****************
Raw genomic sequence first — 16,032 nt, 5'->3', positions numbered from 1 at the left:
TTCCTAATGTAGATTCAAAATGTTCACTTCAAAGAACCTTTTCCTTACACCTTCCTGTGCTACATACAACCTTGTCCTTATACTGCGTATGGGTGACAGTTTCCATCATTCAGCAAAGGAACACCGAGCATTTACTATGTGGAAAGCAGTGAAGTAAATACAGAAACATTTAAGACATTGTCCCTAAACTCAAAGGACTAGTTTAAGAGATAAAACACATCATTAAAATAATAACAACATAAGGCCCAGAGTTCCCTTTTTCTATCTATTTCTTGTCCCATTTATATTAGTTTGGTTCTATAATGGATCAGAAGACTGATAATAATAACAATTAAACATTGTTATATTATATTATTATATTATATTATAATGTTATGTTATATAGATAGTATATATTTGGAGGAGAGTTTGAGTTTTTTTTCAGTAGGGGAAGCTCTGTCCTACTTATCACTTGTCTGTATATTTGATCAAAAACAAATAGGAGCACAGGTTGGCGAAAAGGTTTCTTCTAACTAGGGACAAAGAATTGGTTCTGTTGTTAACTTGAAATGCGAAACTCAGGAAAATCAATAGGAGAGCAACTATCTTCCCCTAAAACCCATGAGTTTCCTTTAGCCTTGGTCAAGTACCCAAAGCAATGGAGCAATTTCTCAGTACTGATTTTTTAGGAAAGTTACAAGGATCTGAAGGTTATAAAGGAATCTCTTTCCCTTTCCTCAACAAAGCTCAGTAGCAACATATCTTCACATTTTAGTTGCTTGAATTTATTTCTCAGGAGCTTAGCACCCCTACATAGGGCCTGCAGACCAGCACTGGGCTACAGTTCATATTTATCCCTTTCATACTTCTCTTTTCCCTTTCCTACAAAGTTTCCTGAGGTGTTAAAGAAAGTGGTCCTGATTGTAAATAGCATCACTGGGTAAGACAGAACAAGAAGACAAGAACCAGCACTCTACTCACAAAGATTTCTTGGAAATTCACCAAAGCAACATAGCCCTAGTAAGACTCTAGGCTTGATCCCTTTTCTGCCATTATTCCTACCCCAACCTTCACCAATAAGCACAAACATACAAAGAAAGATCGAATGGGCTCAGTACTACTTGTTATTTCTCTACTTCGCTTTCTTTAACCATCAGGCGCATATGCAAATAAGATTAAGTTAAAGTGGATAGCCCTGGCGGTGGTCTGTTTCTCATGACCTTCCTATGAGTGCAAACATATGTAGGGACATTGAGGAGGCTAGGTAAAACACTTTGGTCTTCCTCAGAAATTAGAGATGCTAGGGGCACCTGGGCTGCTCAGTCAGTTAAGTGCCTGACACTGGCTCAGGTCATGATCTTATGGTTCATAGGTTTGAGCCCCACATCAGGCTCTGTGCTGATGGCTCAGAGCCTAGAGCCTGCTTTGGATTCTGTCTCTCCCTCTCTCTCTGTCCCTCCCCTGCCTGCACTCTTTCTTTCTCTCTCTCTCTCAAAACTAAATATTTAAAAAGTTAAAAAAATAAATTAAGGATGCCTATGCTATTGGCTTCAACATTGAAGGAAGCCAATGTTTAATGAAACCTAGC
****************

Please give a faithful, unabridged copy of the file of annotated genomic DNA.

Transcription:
Raw genomic sequence first — 16,032 nt, 5'->3', positions numbered from 1 at the left:
TTCCTAATGTAGATTCAAAATGTTCACTTCAAAGAACCTTTTCCTTACACCTTCCTGTGCTACATACAACCTTGTCCTTATACTGCGTATGGGTGACAGTTTCCATCATTCAGCAAAGGAACACCGAGCATTTACTATGTGGAAAGCAGTGAAGTAAATACAGAAACATTTAAGACATTGTCCCTAAACTCAAAGGACTAGTTTAAGAGATAAAACACATCATTAAAATAATAACAACATAAGGCCCAGAGTTCCCTTTTTCTATCTATTTCTTGTCCCATTTATATTAGTTTGGTTCTATAATGGATCAGAAGACTGATAATAATAACAATTAAACATTGTTATATTATATTATTATATTATATTATAATGTTATGTTATATAGATAGTATATATTTGGAGGAGAGTTTGAGTTTTTTTTCAGTAGGGGAAGCTCTGTCCTACTTATCACTTGTCTGTATATTTGATCAAAAACAAATAGGAGCACAGGTTGGCGAAAAGGTTTCTTCTAACTAGGGACAAAGAATTGGTTCTGTTGTTAACTTGAAATGCGAAACTCAGGAAAATCAATAGGAGAGCAACTATCTTCCCCTAAAACCCATGAGTTTCCTTTAGCCTTGGTCAAGTACCCAAAGCAATGGAGCAATTTCTCAGTACTGATTTTTTAGGAAAGTTACAAGGATCTGAAGGTTATAAAGGAATCTCTTTCCCTTTCCTCAACAAAGCTCAGTAGCAACATATCTTCACATTTTAGTTGCTTGAATTTATTTCTCAGGAGCTTAGCACCCCTACATAGGGCCTGCAGACCAGCACTGGGCTACAGTTCATATTTATCCCTTTCATACTTCTCTTTTCCCTTTCCTACAAAGTTTCCTGAGGTGTTAAAGAAAGTGGTCCTGATTGTAAATAGCATCACTGGGTAAGACAGAACAAGAAGACAAGAACCAGCACTCTACTCACAAAGATTTCTTGGAAATTCACCAAAGCAACATAGCCCTAGTAAGACTCTAGGCTTGATCCCTTTTCTGCCATTATTCCTACCCCAACCTTCACCAATAAGCACAAACATACAAAGAAAGATCGAATGGGCTCAGTACTACTTGTTATTTCTCTACTTCGCTTTCTTTAACCATCAGGCGCATATGCAAATAAGATTAAGTTAAAGTGGATAGCCCTGGCGGTGGTCTGTTTCTCATGACCTTCCTATGAGTGCAAACATATGTAGGGACATTGAGGAGGCTAGGTAAAACACTTTGGTCTTCCTCAGAAATTAGAGATGCTAGGGGCACCTGGGCTGCTCAGTCAGTTAAGTGCCTGACACTGGCTCAGGTCATGATCTTATGGTTCATAGGTTTGAGCCCCACATCAGGCTCTGTGCTGATGGCTCAGAGCCTAGAGCCTGCTTTGGATTCTGTCTCTCCCTCTCTCTCTGTCCCTCCCCTGCCTGCACTCTTTCTTTCTCTCTCTCTCTCAAAACTAAATATTTAAAAAGTTAAAAAAATAAATTAAGGATGCCTATGCTATTGGCTTCAACATTGAAGGAAGCCAATGTTTAATGAAACCTAGC